Display Settings:

Format

Send to:

Choose Destination
See comment in PubMed Commons below
Neuroscience. 2012 Jul 12;214:36-48. doi: 10.1016/j.neuroscience.2012.03.025. Epub 2012 Apr 16.

Timing of audiovisual inputs to the prefrontal cortex and multisensory integration.

Author information

  • 1Department of Neurobiology & Anatomy, University of Rochester School of Medicine, Rochester, NY, USA. Liz_romanski@urmc.rochester.edu

Abstract

A number of studies have demonstrated that the relative timing of audiovisual stimuli is especially important for multisensory integration of speech signals although the neuronal mechanisms underlying this complex behavior are unknown. Temporal coincidence and congruency are thought to underlie the successful merging of two intermodal stimuli into a coherent perceptual representation. It has been previously shown that single neurons in the non-human primate prefrontal cortex integrate face and vocalization information. However, these multisensory responses and the degree to which they depend on temporal coincidence have yet to be determined. In this study we analyzed the response latency of ventrolateral prefrontal (VLPFC) neurons to face, vocalization and combined face-vocalization stimuli and an offset (asynchronous) version of the face-vocalization stimulus. Our results indicate that for most prefrontal multisensory neurons, the response latency for the vocalization was the shortest, followed by the combined face-vocalization stimuli. The face stimulus had the longest onset response latency. When tested with a dynamic face-vocalization stimulus that had been temporally offset (asynchronous) one-third of multisensory cells in VLPFC demonstrated a change in response compared to the response to the natural, synchronous face-vocalization movie. Our results indicate that prefrontal neurons are sensitive to the temporal properties of audiovisual stimuli. A disruption in the temporal synchrony of an audiovisual signal which results in a change in the firing of communication related prefrontal neurons could underlie the loss in intelligibility which occurs with asynchronous speech stimuli.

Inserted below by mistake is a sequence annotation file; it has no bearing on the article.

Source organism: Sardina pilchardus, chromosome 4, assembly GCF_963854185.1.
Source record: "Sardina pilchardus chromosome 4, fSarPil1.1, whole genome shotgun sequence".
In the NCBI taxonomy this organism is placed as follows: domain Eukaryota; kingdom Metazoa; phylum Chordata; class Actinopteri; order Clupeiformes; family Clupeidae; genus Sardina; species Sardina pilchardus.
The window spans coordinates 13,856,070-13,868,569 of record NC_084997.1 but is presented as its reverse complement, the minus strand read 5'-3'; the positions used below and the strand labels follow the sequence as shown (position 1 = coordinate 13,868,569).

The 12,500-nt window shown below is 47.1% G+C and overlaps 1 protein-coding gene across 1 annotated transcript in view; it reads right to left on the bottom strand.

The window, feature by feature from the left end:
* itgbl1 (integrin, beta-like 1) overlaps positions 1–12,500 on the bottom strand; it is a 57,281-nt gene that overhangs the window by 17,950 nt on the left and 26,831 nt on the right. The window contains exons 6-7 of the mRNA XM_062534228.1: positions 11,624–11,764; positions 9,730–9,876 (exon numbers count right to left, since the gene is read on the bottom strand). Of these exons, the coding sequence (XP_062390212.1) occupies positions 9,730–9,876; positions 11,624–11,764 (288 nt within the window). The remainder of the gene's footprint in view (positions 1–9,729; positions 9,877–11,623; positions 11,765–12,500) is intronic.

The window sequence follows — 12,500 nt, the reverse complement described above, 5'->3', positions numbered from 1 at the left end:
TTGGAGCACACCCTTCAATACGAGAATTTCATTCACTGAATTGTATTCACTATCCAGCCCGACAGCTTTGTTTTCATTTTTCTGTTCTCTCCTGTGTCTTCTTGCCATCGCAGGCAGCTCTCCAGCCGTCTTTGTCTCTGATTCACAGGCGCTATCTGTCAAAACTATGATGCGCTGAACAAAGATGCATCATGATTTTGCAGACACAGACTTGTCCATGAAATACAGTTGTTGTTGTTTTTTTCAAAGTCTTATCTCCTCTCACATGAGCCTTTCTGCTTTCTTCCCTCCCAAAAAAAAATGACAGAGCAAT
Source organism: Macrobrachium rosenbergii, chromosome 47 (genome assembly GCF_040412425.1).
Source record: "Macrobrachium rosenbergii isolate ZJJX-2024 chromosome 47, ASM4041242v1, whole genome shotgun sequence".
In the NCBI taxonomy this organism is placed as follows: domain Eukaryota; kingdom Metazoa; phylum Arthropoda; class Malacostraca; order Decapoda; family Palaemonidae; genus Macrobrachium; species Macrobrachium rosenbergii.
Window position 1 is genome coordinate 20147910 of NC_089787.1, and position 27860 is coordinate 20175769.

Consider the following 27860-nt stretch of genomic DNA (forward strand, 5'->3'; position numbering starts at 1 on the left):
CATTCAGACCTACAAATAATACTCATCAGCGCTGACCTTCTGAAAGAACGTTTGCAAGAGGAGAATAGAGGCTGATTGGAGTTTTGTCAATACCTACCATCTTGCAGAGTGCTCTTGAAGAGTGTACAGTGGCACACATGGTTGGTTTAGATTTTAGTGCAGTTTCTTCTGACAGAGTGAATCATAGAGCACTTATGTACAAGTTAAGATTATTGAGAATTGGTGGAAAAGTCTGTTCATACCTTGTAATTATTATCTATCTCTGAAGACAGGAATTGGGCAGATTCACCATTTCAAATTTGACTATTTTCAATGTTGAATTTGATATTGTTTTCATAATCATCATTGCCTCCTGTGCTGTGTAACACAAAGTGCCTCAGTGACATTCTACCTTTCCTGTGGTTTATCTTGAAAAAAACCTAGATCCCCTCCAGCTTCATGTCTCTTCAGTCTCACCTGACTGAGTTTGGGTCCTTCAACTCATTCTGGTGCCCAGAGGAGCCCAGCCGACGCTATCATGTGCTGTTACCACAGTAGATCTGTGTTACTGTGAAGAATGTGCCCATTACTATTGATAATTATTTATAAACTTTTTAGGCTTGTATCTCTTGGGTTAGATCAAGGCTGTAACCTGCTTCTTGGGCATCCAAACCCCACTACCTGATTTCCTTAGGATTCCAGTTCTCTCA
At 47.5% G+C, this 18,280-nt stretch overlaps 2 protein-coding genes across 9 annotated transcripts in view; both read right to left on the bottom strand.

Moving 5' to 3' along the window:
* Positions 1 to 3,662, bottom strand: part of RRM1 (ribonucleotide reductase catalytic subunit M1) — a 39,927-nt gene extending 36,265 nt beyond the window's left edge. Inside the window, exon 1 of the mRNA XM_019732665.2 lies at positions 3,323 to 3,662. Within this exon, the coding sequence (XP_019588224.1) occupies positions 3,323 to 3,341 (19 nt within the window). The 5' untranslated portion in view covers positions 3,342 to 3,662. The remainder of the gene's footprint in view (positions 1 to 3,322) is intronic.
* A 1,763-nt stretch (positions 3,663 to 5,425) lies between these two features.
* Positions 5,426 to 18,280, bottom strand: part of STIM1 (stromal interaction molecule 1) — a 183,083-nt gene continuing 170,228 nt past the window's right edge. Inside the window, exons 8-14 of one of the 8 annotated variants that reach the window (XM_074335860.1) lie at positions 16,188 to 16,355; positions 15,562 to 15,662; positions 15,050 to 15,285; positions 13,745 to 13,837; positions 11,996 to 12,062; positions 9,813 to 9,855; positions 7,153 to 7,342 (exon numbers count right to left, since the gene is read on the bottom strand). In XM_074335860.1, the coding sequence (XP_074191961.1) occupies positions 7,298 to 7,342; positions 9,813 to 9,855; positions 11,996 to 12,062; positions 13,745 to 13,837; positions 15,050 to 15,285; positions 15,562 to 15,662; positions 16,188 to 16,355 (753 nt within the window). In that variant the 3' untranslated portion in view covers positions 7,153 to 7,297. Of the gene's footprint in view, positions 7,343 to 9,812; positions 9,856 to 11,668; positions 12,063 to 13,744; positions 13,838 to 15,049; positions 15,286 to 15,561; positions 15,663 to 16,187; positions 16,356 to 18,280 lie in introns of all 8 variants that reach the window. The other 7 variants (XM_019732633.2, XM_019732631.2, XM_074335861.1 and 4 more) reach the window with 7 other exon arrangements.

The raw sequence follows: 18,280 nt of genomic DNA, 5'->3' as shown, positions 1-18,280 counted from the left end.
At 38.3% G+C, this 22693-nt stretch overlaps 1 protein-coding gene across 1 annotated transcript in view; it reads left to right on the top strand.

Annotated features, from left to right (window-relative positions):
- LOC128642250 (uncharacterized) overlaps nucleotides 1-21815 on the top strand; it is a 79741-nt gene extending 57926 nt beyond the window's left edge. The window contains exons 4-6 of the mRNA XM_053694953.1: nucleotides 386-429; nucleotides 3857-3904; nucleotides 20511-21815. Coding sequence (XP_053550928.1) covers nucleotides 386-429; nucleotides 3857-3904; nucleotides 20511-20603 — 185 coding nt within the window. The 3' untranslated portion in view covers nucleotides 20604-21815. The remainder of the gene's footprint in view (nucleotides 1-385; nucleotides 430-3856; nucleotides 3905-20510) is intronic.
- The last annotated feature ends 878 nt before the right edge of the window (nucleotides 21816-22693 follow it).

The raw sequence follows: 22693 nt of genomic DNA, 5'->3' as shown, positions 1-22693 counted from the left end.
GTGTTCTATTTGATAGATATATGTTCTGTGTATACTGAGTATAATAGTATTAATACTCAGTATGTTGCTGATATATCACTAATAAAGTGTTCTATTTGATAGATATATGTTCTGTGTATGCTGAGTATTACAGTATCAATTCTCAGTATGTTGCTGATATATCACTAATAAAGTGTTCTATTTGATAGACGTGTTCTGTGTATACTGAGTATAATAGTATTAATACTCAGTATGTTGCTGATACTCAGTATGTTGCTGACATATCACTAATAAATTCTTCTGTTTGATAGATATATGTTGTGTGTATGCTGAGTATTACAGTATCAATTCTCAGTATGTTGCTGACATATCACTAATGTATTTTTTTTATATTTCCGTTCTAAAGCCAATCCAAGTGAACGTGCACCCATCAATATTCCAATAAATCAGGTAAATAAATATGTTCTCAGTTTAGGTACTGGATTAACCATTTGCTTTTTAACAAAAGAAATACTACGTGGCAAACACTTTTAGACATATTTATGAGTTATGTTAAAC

Copyright © 2012 IBRO. Published by Elsevier Ltd. All rights reserved.

PMID:
22516006
[PubMed - indexed for MEDLINE]
PMCID:
PMC3618972
Free PMC Article
PubMed Commons home

PubMed Commons

0 comments
How to join PubMed Commons

    Supplemental Content

    Full text links

    Icon for Elsevier Science Icon for PubMed Central
    Loading ...
    Write to the Help Desk